By Frankie Mansfield
Doug Liperote remembers seeing the news of USC’s hiring of Frank Martin scrolling across the bottom of the small TV in his office – and he remembers leaning back in his chair and laughing in excitement. He’d been here before.
It was in the mid-1990s when USC hired Eddie Fogler, or 2002 when Dave Odom came in. Even the 2008 hiring of Darrin Horn had an optimistic excitement for the Gamecock fan of over 20 years. Yet one after another, time and time again, they didn’t quite work out.
“Yea, I’ve been through this a few times before,” Liperote says with a grin. “But what you don’t do is give up.”
Call them Gamecock Agonistes, the basketball fans who’ve ridden each wave of optimism with every new coach, only to come crashing back down to reality a few meager seasons later.
Last month, a smiling USC Athletics Director Eric Hyman stood at the lectern in the Frank McGuire room in the Colonial Life Arena and told fans and media, “Today is a great day to be a Gamecock.”
For about $12 million, USC had just hired Martin, who’s never had fewer than 21 wins in a season, to be basketball coach for at least the next six years. Very quickly, the hopes once again inflated to dangerous heights.
“Gamecock fans are going to back their coach,” said lifelong fan Carlton Thompson, the stamping, cheering icon known as “Baseline Jesus.” “If it feels like we’ve been here before, it’s because we have.”
‘Up and down, up and down’
When Liperote moved to South Carolina in 1991 from New York, his neighbor, he says, was “the original optimist when it comes to Gamecock sports.”
He remembers his neighbor crowing about the 20-win season the Gamecocks just had and how they were primed for another good year. USC won 21 games total in the next two seasons, as Liperote says, his “first real taste of Gamecock basketball.”
In 1993, excitement built as news reports said the Gamecocks were set to hire Bobby Cremins, a former standout Gamecocks point guard who gained national status as Georgia Tech’s coach.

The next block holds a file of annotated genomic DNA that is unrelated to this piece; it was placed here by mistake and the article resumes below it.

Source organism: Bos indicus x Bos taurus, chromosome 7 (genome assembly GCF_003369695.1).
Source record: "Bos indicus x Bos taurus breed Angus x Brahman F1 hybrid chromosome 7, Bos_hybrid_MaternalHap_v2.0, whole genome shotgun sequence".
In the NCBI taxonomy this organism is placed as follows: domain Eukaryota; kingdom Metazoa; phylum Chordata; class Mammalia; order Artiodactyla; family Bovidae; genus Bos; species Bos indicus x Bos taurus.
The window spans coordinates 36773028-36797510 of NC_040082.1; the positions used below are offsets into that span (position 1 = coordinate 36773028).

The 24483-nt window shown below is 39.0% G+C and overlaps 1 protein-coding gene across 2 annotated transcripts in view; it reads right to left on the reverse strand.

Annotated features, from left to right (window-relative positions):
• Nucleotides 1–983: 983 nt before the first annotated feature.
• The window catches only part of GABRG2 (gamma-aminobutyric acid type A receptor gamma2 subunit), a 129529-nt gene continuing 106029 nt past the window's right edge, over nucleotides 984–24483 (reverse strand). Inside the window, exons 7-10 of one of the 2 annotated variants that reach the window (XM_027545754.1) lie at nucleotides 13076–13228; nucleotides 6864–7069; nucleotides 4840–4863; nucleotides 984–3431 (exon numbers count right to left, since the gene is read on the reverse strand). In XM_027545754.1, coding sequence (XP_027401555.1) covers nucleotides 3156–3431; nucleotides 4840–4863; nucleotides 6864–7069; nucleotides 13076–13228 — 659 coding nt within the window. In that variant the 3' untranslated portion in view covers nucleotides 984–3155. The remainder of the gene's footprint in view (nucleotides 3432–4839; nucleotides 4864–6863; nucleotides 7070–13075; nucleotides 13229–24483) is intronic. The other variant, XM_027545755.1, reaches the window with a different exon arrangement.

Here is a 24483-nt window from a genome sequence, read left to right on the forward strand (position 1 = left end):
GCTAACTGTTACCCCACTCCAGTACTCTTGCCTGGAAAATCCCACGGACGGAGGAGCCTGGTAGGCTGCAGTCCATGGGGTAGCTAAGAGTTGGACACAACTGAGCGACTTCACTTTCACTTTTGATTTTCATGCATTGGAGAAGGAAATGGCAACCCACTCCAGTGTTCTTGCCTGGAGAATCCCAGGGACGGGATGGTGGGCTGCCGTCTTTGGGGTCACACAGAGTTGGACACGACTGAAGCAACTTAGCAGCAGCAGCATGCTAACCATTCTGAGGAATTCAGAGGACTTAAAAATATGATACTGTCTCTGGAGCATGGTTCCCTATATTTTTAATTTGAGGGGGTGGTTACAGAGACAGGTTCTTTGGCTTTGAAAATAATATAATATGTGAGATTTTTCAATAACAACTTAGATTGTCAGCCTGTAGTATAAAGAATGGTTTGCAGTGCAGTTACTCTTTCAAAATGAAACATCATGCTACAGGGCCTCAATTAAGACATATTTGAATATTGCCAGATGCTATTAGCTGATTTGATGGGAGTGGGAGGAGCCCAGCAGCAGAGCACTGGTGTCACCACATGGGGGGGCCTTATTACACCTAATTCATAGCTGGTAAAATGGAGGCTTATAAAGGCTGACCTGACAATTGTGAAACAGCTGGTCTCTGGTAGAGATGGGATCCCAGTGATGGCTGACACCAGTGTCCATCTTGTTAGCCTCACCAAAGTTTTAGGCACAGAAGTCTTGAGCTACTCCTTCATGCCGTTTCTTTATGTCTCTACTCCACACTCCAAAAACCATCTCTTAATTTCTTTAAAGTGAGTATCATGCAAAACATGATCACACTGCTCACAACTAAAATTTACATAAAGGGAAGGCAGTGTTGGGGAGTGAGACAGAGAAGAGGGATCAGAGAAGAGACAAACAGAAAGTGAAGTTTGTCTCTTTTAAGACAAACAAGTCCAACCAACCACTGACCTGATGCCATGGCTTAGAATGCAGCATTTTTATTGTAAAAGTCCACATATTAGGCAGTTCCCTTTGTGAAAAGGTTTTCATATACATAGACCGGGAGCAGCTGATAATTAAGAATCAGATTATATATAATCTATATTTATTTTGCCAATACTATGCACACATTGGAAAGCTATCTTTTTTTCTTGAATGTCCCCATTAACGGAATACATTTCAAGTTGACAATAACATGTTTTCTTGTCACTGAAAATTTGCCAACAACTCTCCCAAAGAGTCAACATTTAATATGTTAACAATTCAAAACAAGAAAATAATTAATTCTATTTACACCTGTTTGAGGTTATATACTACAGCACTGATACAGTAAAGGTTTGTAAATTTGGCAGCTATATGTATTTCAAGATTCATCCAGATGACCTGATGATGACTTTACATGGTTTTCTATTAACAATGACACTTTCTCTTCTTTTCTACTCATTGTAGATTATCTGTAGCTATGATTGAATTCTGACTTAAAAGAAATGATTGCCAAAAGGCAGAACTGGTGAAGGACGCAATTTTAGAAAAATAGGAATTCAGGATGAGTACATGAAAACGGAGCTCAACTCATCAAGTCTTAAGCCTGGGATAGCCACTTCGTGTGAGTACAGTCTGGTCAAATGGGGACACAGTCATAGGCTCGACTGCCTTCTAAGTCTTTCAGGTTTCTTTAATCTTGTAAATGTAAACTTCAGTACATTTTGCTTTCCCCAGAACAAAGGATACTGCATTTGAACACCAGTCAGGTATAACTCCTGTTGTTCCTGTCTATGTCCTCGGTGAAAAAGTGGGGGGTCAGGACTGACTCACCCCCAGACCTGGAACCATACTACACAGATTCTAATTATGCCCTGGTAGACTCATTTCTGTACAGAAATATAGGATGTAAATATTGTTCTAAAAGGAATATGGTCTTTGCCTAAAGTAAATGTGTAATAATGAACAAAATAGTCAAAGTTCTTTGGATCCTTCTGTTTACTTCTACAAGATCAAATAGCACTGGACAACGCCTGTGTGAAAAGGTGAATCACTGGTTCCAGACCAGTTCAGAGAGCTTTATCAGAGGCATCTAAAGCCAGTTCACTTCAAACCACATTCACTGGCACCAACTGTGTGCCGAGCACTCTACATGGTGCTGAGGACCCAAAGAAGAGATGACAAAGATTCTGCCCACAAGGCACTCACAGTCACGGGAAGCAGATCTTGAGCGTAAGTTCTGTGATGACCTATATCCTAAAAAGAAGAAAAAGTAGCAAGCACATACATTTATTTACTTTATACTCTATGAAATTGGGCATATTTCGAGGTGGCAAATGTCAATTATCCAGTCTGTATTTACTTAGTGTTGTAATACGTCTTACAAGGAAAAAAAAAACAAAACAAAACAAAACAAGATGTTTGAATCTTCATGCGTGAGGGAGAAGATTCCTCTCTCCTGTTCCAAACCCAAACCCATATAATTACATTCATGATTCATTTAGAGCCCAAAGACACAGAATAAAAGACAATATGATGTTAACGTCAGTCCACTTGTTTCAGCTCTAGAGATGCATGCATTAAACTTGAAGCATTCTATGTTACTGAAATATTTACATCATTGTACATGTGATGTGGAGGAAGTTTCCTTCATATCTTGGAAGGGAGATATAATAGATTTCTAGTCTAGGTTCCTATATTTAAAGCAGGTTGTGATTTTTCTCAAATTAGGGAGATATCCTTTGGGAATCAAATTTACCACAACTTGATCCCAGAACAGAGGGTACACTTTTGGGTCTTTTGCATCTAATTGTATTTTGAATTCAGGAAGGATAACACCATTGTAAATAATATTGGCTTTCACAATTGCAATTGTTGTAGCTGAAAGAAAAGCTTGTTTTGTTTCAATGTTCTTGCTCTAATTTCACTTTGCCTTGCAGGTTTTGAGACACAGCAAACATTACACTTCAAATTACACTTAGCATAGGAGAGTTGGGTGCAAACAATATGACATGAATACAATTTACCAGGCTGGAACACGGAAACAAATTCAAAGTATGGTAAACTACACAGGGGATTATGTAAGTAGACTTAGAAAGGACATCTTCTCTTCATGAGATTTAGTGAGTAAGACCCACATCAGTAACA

Liperote remembers being at a friend’s wedding when word began to spread that Cremins was staying with Georgia Tech.
“We did some drinking that night at the reception,” Liperote said.
Eddie Fogler filled the void, and over the next few years coached USC back to significance. The Gamecocks won the SEC regular season title in 1997.
The excitement and success was short lived, however, as the Gamecocks stumbled into the new millennium with losing records and Fogler’s resignation.
“It’s like, just when you start to believe in what’s happening, the rug is pulled out from under you,” Liperote said. “Back to square one.”
Soon, fans were talking about maybe luring Tubby Smith from Kentucky. Dave Odom, who had been coaching at Wake Forest, was hired instead.
Thompson says he thought USC had made the safe decision. Liperote says fans were more excited for a fresh start and to see what would happen, rather than excited for the coach himself.
Within five years, Odom had coached the Gamecocks to four 20-win seasons, a trip to the NCAA tournament and two NIT championships. But two lackluster seasons later, Odom resigned.
“It really was just up and down, up and down,” Liperote said.
Next was Darrin Horn, a young up-and-comer whose success at Western Kentucky gave fans hope. Four seasons later, a 60-63 record, no NCAA tournament appearances and one of the lowest home attendance averages in a decade prompted Hyman to make yet another change.
On March 27, Hyman introduced Martin, who coached Kansas State to prominence, to a room packed with excited fans and intrigued media.
Women’s coach Dawn Staley said it was probably the biggest hire in the program’s history.
West Virginia coach Bob Huggins, Martin’s friend and former mentor, said Martin would be a great fit.
For years of uncertain optimism and an almost Sisyphean struggle, the Gamecock Agonistes finally had their big hire.
Martin says that instead of expecting it, he will earn the fans’ respect so that once again they can get back on board.
“We got a saying, B.F.I., both feet in,” Martin said. “We want every player both feet, we want every staff member both feet in, we want every administrator both feet in and we want our fans both feet in.”
Thompson’s cheering with fans in the back of the room and the smile that grew across Liperote’s face told the story – again.
“I sense the same optimistic feeling,” Liperote said. “But I feel more certain this time.”